For today’s moment of blizzard-refuge Zen, we bring you the following excerpt from Gartman’s daily letter in which the “world renowned commodity expert” takes on Bill Ackman over his Valeant capitulation and $4 billion loss. Because people who live in glass houses, and invest their retirement accounts, do throw stones in their newsletters.
We have focused attention for the past year and one half upon the demise of and the unwise handling of the stock in Valeant Pharmaceuticals by the hedge fund community. We never understood the business plan adopted by this company and we never understood the stock’s sky-rocket move higher from ’12-mid’15 when it rose from $40/share to just “north” of $260. It made no sense to us then and when the stock fell from $240/share to $200/share in the early autumn of ’15 we argued then that the “There-is-never-just-one-cockroach” Theory was almost certainly to be in effect and that VRX’ shares were headed toward eventual failure.
When it gapped from $150/share to $120/share we argued again that lower price would prevail and that Mr. Ackman… and others following his lead into the company’s shares… was making a possible careerending decision when he averaged down on the trade. As our old friend, Paul Tudor Jones, has always said, “Losers average losers.” Further, when Mr. Ackman argued for a seat… or seats… on the company’s Board of Directors, thus making it almost impossible to sell his shares without doing even more damage to the company’s stock for sales then had to be made quite public, we argued that this was a truly ill-advised decision on his part and that it would serve only to tell the market that his block of shares remained as over-head supply that eventually shall have to be sold, likely in a forced manner.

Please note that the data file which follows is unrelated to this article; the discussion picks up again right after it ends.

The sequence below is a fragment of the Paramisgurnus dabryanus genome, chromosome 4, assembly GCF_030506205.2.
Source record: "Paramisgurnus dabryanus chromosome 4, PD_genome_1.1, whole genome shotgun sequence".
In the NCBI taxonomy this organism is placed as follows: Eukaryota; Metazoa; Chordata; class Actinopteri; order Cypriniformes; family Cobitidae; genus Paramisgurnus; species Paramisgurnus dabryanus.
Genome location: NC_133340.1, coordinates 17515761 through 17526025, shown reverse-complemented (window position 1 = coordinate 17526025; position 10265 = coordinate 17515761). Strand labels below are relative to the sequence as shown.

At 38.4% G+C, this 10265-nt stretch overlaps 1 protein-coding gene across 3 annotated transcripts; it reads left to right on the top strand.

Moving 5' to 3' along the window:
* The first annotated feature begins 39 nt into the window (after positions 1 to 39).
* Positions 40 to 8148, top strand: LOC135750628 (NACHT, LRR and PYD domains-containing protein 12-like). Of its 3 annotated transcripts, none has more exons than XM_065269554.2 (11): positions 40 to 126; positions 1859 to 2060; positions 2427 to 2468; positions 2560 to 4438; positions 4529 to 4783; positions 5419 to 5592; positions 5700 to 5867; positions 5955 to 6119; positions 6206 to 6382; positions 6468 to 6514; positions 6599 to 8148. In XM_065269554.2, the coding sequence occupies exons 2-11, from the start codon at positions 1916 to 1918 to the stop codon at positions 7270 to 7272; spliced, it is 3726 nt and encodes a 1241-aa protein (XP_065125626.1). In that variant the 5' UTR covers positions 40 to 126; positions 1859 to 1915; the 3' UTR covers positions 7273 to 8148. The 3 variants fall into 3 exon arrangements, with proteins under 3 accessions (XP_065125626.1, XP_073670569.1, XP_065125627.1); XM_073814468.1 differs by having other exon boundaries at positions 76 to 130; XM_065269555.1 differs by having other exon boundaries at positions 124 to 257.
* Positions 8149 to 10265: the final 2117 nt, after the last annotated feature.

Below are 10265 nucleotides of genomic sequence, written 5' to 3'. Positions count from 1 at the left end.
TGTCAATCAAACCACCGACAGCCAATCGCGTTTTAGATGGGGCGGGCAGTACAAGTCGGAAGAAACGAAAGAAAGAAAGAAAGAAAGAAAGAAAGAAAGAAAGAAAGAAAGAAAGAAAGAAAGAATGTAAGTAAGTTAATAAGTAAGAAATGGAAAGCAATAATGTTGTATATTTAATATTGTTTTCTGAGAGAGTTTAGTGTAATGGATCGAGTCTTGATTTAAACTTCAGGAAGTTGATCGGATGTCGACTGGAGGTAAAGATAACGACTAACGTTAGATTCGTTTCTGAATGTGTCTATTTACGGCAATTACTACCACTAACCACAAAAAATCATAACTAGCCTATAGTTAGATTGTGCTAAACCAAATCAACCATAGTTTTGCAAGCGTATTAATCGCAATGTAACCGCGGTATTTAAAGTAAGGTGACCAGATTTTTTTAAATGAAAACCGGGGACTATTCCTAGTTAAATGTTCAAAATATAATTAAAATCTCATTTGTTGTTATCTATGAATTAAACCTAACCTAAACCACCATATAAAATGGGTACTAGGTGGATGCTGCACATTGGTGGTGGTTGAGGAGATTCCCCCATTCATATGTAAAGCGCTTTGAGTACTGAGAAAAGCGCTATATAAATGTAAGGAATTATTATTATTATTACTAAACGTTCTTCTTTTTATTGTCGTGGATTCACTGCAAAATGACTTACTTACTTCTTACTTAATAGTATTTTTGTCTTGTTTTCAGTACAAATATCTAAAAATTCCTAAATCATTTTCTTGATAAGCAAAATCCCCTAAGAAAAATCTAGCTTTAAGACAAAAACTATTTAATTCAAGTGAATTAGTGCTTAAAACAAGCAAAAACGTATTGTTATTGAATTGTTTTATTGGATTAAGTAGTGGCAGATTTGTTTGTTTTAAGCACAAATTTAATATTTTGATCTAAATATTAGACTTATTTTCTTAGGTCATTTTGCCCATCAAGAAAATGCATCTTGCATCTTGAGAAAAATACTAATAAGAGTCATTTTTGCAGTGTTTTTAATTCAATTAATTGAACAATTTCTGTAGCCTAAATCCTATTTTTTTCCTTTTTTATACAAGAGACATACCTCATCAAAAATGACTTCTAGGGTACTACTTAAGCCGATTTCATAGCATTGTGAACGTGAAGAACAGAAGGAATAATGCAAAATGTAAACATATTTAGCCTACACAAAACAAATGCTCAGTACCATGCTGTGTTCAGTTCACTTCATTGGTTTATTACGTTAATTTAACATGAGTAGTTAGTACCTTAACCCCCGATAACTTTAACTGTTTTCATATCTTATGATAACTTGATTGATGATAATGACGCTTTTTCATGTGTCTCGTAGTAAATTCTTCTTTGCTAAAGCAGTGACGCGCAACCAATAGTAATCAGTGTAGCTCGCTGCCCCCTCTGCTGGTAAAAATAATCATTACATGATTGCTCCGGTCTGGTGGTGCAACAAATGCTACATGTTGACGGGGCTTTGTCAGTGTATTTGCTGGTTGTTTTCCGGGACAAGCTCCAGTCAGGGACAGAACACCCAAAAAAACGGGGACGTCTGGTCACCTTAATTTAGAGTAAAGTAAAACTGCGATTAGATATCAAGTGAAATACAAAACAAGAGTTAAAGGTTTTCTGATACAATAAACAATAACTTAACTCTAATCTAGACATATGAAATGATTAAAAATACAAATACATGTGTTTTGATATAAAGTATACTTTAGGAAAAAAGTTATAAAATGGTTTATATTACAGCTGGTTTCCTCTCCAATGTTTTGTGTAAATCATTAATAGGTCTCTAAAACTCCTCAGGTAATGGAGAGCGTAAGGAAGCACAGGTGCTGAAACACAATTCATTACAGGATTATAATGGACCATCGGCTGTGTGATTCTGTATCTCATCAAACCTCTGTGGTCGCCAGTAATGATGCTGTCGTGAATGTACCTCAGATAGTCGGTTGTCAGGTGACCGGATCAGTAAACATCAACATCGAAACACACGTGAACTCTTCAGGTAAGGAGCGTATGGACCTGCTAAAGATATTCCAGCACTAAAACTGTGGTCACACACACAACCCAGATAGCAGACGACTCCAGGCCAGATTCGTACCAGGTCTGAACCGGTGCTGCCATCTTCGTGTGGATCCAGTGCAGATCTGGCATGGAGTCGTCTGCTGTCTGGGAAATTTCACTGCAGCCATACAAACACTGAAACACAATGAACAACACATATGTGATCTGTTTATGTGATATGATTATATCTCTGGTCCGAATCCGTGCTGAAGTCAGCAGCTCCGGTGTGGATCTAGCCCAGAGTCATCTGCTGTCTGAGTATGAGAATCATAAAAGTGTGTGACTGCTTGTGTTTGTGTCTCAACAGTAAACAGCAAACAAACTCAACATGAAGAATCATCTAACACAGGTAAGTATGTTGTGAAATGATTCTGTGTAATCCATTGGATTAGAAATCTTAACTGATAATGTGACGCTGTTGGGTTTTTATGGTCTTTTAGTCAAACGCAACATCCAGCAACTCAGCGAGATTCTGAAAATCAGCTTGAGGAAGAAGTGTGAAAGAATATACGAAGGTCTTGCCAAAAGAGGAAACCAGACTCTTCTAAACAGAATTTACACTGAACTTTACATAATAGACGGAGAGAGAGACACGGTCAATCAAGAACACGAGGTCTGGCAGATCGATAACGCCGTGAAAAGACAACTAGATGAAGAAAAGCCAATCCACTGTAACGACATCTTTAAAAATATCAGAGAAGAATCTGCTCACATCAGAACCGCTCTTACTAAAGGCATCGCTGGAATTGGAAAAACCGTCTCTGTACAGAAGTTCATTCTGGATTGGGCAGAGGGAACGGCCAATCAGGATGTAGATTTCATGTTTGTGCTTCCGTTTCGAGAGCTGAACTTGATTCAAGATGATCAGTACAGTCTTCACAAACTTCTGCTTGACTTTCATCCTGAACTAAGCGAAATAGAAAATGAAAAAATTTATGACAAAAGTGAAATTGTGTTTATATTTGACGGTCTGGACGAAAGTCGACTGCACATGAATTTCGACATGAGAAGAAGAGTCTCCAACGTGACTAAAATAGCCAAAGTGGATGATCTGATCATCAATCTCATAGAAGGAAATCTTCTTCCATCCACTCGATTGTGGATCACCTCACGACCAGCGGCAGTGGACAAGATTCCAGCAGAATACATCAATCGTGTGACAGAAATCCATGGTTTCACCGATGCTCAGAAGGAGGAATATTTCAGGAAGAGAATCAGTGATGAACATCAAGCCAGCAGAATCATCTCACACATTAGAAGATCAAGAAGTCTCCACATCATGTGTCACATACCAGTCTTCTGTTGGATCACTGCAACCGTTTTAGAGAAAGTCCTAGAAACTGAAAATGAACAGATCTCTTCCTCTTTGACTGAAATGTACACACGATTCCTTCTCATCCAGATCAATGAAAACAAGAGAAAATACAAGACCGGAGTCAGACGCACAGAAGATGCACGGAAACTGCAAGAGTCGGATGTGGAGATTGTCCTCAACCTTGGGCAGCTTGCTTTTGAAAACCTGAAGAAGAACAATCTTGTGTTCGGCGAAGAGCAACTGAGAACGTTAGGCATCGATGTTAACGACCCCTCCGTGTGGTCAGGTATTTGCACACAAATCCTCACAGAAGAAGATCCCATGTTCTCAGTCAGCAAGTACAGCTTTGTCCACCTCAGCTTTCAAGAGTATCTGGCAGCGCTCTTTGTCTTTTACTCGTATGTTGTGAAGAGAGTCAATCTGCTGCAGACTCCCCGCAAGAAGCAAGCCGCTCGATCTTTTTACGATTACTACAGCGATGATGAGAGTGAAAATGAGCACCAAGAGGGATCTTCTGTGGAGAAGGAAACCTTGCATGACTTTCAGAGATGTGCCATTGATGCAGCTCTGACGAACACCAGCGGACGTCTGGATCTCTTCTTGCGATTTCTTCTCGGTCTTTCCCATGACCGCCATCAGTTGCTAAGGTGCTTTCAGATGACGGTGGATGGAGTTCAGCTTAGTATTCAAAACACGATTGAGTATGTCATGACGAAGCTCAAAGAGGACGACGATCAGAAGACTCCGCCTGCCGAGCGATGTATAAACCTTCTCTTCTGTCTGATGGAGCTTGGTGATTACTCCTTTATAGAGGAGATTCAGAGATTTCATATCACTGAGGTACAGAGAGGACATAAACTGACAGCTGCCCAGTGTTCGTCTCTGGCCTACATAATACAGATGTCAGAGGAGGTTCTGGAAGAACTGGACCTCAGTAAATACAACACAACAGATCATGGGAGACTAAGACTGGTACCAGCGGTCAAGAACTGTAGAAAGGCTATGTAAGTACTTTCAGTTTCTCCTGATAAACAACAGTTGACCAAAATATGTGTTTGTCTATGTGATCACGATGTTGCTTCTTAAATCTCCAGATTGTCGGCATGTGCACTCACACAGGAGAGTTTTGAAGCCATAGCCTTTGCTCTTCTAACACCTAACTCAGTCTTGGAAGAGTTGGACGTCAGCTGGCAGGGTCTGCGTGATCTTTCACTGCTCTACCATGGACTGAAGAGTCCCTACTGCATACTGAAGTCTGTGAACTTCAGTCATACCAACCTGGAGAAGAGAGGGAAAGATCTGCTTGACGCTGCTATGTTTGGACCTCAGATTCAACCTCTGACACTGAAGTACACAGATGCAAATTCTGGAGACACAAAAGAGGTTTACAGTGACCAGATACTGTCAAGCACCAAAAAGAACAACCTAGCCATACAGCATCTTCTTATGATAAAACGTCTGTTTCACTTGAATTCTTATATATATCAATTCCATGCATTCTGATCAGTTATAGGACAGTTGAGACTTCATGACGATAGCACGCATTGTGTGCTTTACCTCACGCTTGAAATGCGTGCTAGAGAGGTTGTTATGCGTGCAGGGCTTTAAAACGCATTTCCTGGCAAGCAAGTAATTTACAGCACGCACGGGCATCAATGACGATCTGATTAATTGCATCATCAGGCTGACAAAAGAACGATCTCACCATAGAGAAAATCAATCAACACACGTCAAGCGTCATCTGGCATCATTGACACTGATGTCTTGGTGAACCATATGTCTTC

Yesterday, Mr. Ackman announced that he had indeed sold his remaining shares in VRX and has asked to have himself and an associate released from their Board seats. This was a very public capitulation on his part and quite honestly we feel very sad for him to have fallen this hard and this publically for no one deserves that sort of ignominy. Nonetheless, it was his selling, we are certain, that drove the stock down in the course of the past two weeks from $17/share to under $12. Now he is gone and the market knows that his shares have been distributed into the stronger… or at least broader… hands of other investors. There is no longer a huge block of shares dangling like the sword of Damocles over the market’s head.
Ackman was not alone in this trade. Other skillful and formerly wise hedge fund managers followed him into Valeant and followed him all the way down. But we are rather convinced that those “hedgies” are out now that Mr. Ackman is out so perhaps a “punt” from the long side is reasonable. The coast is now clearer. Lessons have been learned… we hope.
And now, back to oil, which at last check is trading above $44.